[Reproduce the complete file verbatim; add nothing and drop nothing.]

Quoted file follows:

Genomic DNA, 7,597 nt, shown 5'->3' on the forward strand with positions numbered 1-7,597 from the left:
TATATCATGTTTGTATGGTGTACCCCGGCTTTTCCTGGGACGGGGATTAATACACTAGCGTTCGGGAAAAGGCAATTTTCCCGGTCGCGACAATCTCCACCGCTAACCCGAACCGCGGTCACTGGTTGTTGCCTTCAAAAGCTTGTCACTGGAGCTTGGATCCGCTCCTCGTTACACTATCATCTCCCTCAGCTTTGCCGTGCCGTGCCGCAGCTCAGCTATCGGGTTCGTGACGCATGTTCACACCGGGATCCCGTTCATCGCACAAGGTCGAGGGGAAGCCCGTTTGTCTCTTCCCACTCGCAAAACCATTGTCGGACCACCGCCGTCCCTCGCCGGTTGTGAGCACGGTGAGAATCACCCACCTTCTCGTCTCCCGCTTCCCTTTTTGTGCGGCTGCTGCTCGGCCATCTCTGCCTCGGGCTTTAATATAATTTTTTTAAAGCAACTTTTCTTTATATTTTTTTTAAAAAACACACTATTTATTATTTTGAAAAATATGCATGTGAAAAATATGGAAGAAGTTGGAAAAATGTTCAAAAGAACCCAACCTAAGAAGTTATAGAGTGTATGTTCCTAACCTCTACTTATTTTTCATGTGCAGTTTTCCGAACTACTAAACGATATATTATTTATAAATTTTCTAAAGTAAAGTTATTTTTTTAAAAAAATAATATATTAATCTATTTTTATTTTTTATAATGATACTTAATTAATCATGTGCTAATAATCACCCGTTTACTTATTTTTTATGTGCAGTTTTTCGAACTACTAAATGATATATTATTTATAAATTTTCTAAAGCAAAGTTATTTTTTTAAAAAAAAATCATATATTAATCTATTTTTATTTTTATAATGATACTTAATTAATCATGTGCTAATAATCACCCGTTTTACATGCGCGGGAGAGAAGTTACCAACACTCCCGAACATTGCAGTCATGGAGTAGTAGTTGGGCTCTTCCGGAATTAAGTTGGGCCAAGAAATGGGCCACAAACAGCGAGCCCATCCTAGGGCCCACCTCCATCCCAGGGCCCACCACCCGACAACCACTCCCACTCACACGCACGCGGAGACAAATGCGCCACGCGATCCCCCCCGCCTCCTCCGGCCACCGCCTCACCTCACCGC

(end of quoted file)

Genomic DNA, 7,597 nt, shown 5'->3' on the forward strand with positions numbered 1-7,597 from the left:
TATATCATGTTTGTATGGTGTACCCCGGCTTTTCCTGGGACGGGGATTAATACACTAGCGTTCGGGAAAAGGCAATTTTCCCGGTCGCGACAATCTCCACCGCTAACCCGAACCGCGGTCACTGGTTGTTGCCTTCAAAAGCTTGTCACTGGAGCTTGGATCCGCTCCTCGTTACACTATCATCTCCCTCAGCTTTGCCGTGCCGTGCCGCAGCTCAGCTATCGGGTTCGTGACGCATGTTCACACCGGGATCCCGTTCATCGCACAAGGTCGAGGGGAAGCCCGTTTGTCTCTTCCCACTCGCAAAACCATTGTCGGACCACCGCCGTCCCTCGCCGGTTGTGAGCACGGTGAGAATCACCCACCTTCTCGTCTCCCGCTTCCCTTTTTGTGCGGCTGCTGCTCGGCCATCTCTGCCTCGGGCTTTAATATAATTTTTTTAAAGCAACTTTTCTTTATATTTTTTTTAAAAAACACACTATTTATTATTTTGAAAAATATGCATGTGAAAAATATGGAAGAAGTTGGAAAAATGTTCAAAAGAACCCAACCTAAGAAGTTATAGAGTGTATGTTCCTAACCTCTACTTATTTTTCATGTGCAGTTTTCCGAACTACTAAACGATATATTATTTATAAATTTTCTAAAGTAAAGTTATTTTTTTAAAAAAATAATATATTAATCTATTTTTATTTTTTATAATGATACTTAATTAATCATGTGCTAATAATCACCCGTTTACTTATTTTTTATGTGCAGTTTTTCGAACTACTAAATGATATATTATTTATAAATTTTCTAAAGCAAAGTTATTTTTTTAAAAAAAAATCATATATTAATCTATTTTTATTTTTATAATGATACTTAATTAATCATGTGCTAATAATCACCCGTTTTACATGCGCGGGAGAGAAGTTACCAACACTCCCGAACATTGCAGTCATGGAGTAGTAGTTGGGCTCTTCCGGAATTAAGTTGGGCCAAGAAATGGGCCACAAACAGCGAGCCCATCCTAGGGCCCACCTCCATCCCAGGGCCCACCACCCGACAACCACTCCCACTCACACGCACGCGGAGACAAATGCGCCACGCGATCCCCCCCGCCTCCTCCGGCCACCGCCTCACCTCACCGC